- Is the debt fog over Dubai finally clearing or returning?
- Zuma Press
Investment conglomerate Dubai World may resort to a familiar, but in recent times rarely used, legal mechanism set up at the height of the emirate’s financial crisis to obtain the backing from its creditors to postpone a crucial debt repayment deadline.
The state-owned firm and advisor Blackstone are currently discussing with an increasing number of lenders the terms of a deal that proposes to push back the 2018 repayment date of the state firm’s largest chunk of debt ($10.3 billion) by four years, people familiar with the matter said. As part of the offer, creditors would be repaid earlier the $4.4 billion debt tranche that is currently due in 2015.
The rationale behind the extension of the 2018 deadline is as follows: Dubai World officials hope that the emirate’s recent economic recovery will gain further traction which will support the company’s business outlook and raise the value of its assets. Bearing in mind that the World Expo will be held in 2020, Dubai World is buying itself a few more years to gain a more favorable position as it finally tries to draw a line under its $23.5 billion debt ordeal that began in 2009.
Advisors working with Dubai World said the option of using Decree 57 is again on the table in case any creditors decide to oppose the plan.
Decree 57 is a legal mechanism set up in the aftermath of Dubai’s debt debacle in 2009 that handles litigation related to Dubai World and its entities. It was notably invoked by shipping business Drydocks World in 2012 to force renegade debtors into accepting its $2.2 billion debt plan.
The possibility of using Decree 57 seems especially aimed at hedge funds who may threaten to litigate in order to push for better terms. “Once there is two thirds support for the plan, we can invoke Decree 57 to force everyone on board,” said one of the Dubai World advisors.
As the revised debt repayment plan is under discussion, it appears two camps are forming among the nearly 100 creditors. On the one hand, there are the “relationship” banks that remain bullish about the long-term outlook for Dubai. They include U.K. lenders HSBC, Standard Chartered and, for obvious reasons, Dubai’s “house bank” Emirates NBD. Those lenders are likely to accept Dubai World’s debt extension plan.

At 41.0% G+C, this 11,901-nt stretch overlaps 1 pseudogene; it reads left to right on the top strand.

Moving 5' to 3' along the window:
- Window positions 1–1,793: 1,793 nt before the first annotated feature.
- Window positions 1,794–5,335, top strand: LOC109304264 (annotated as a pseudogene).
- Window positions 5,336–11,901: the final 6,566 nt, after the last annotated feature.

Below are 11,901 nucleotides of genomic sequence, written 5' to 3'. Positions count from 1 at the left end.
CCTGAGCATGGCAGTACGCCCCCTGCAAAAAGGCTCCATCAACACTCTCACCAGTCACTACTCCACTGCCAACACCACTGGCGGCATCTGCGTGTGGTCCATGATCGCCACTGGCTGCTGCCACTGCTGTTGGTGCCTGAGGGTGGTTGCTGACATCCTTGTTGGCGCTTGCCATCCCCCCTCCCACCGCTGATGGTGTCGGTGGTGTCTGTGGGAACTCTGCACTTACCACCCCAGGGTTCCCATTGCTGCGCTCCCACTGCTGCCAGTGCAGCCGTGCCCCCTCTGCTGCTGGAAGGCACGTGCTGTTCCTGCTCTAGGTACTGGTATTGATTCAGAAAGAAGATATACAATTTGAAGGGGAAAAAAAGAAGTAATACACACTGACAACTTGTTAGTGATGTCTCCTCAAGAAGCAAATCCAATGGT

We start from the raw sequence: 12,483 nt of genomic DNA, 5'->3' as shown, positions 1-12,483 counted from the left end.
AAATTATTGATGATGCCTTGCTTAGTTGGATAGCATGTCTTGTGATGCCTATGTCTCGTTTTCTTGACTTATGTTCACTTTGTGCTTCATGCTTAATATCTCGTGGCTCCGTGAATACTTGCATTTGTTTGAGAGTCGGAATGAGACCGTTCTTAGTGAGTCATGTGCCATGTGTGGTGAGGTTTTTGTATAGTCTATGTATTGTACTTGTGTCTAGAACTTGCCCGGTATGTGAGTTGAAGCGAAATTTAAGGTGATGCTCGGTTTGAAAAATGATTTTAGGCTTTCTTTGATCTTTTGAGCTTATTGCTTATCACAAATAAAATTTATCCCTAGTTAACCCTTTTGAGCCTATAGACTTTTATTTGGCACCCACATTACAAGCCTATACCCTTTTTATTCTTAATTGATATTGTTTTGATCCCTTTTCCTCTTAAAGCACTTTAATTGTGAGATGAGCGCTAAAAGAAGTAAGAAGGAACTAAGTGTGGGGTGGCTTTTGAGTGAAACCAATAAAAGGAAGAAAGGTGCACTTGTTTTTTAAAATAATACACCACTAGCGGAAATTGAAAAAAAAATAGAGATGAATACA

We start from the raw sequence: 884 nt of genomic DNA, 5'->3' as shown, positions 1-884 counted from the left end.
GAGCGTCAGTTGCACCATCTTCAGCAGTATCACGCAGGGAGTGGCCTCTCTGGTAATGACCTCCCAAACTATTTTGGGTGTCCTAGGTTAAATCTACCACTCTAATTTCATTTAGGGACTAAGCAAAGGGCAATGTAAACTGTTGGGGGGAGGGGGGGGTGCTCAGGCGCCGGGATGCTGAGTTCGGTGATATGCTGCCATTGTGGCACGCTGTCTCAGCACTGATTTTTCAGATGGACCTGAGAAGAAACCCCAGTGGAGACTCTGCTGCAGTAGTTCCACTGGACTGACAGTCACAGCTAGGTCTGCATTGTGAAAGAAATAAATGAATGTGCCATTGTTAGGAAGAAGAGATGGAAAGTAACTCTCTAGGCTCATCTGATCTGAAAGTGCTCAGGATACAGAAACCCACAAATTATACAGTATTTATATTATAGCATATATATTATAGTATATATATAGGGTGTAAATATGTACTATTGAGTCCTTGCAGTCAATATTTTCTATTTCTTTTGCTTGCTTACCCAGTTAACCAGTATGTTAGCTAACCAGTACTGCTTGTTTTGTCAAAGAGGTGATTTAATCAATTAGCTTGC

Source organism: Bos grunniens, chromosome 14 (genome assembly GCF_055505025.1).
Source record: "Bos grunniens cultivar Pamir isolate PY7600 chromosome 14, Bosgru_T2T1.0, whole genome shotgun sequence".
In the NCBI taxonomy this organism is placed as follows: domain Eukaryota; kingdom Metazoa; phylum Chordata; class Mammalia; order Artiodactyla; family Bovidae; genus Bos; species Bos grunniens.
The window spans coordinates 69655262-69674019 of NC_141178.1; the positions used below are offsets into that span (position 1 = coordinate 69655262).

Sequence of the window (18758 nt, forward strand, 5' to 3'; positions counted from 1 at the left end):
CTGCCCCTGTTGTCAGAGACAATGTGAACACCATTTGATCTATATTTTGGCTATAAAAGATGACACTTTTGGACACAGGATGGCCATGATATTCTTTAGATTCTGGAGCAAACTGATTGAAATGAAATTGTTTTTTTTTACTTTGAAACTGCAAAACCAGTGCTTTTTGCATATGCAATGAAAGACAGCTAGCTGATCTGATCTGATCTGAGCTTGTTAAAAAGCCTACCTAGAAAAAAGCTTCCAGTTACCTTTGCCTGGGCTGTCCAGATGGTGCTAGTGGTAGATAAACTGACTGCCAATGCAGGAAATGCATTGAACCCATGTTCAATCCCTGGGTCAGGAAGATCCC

On the other hand, there are a number of banks that would rather see 2018 as the closing date of their business relationship with Dubai World which has been overshadowed by the debt debacle. This group includes Royal Bank of Scotland and Lloyds TSB, lenders who have been gradually cutting their exposure to the region and who would have little appetite to hold Dubai World debt beyond 2018. Both banks have resigned from the Dubai World coordination committee, the body that serves as interlocutor between company and creditors, and are trying to offload their exposure.
“They (Dubai World) can always try to extend the repayment, we would like to see our money back in 2018 as promised,” said one official at another international bank.
For Dubai World, it is now a matter of securing sufficient support from its main creditors. Or to be more precise: it requires the approval of lenders representing two thirds of the debt owed before it can trigger Decree 57.
Depending on how many creditors of Dubai World buy into the emirate’s optimism about its economic resurgence, Decree 57 could make a comeback soon.
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(via WSJ Blogs)